A business consortium owns a small upland property, where a long-running research program is based on seabirds nesting on an abandoned radar tower and other structures. The property was originally purchased as a possible staging area for oil development, but this use did not materialize. Representatives of the original property owners have been accommodating to research activities. The greatest threat is simply that multiple heirs will cloud future ownership, but there is the possibility that the property would be sold for incompatible uses. The presence of a covered, former military dump site on this property, with possible contaminant issues, complicates possibilities of the land being conveyed to public or other ownership.
Introduced European hares are present and may limit numbers of burrow nesting seabirds, such storm-petrels or ancient murrelets. Heavy grazing by the hares must also make the island less attractive as nesting habitat for some shorebirds, such as short-billed dowitchers.
Middleton Island clearly is a young island (estimated 4,300 yrs) and still in a post-earthquake transition. Erosion and vegetation are altering previously steep, bare cliff sides, and the island is becoming less attractive for cliff-nesting seabird species, such as Black-legged Kittiwake. Ultimately, if the upland portions of the island were to become forested, it would further change the composition of the avifauna. Habitat succession is not likely to affect Black Oystercatcher habitat.
Middleton Island is under public and private ownership. The specific area included within the proposed IBA is in three parts: 1) federal ?public domain? intertidal and supratidal lands, which were exposed by the Alaska earthquake and surround the island; 2) that portion of the island uplands managed by the US Fish and Wildlife Service as part of the Alaska Maritime National Wildlife Refuge (AMNWR); and 3) a small parcel of land privately owned by a small business consortium, which is the site of long-term seabird research. With regard to the land managed as part of the AMNWR, the Chugach Alaska Corporation (CAC; an Alaska Native entity) has fee simple title to this land, but the federal government retains an easement for purposes of wildlife habitat protection and management. The remainder of the island, not proposed as part of the IBA, is owned by the Federal Aviation Administration or by CAC (but is not part of the AMNWR).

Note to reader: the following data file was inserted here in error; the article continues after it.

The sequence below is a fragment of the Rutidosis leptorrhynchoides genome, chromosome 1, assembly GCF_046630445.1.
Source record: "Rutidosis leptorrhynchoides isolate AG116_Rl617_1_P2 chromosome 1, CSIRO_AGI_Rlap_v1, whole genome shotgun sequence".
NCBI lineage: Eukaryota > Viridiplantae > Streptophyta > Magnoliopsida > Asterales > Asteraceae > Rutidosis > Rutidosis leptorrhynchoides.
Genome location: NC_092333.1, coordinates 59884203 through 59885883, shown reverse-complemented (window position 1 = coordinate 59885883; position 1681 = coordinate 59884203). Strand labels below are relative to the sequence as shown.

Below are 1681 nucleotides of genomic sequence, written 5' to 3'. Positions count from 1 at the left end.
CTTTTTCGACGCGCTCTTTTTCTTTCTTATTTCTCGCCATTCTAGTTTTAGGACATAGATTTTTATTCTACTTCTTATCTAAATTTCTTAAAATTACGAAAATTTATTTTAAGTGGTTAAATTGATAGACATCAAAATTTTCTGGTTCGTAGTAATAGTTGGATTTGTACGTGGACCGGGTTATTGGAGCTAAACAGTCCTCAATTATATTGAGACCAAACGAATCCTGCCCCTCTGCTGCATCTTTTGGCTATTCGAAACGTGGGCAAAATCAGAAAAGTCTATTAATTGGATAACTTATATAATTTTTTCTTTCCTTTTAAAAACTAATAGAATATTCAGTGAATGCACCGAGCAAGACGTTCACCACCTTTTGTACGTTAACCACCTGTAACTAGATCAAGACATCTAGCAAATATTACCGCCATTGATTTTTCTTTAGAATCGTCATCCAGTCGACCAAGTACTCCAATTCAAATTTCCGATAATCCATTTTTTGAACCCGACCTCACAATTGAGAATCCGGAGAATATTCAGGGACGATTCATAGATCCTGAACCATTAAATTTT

Middleton island is unforested, with an abundance of low-sloping or level gravel and sandy beaches and rocky intertidal zone. Upland habitats are mostly grassland rising in a series of terraces to the high point of the island. What were once steep sea cliffs above the pre-earthquake high-tide line are now rapidly eroding and heavily vegetated. Marsh and wetland habitats now occur at the base of these slumping cliffs.
Middleton Island is uninhabited except for occasional research biologists and Federal Aviation Administration personnel. The island is visited infrequently by birdwatchers, waterfowl and rabbit hunters, and beachcombers. Most of the area within the proposed IBA, however, is essentially unused and rarely visited. The one exception is the research site (business consortium property with abandoned radar tower and other structures), which is seasonally occupied. The proposed IBA does not include the large airstrip and other abandoned buildings at the north end of the island.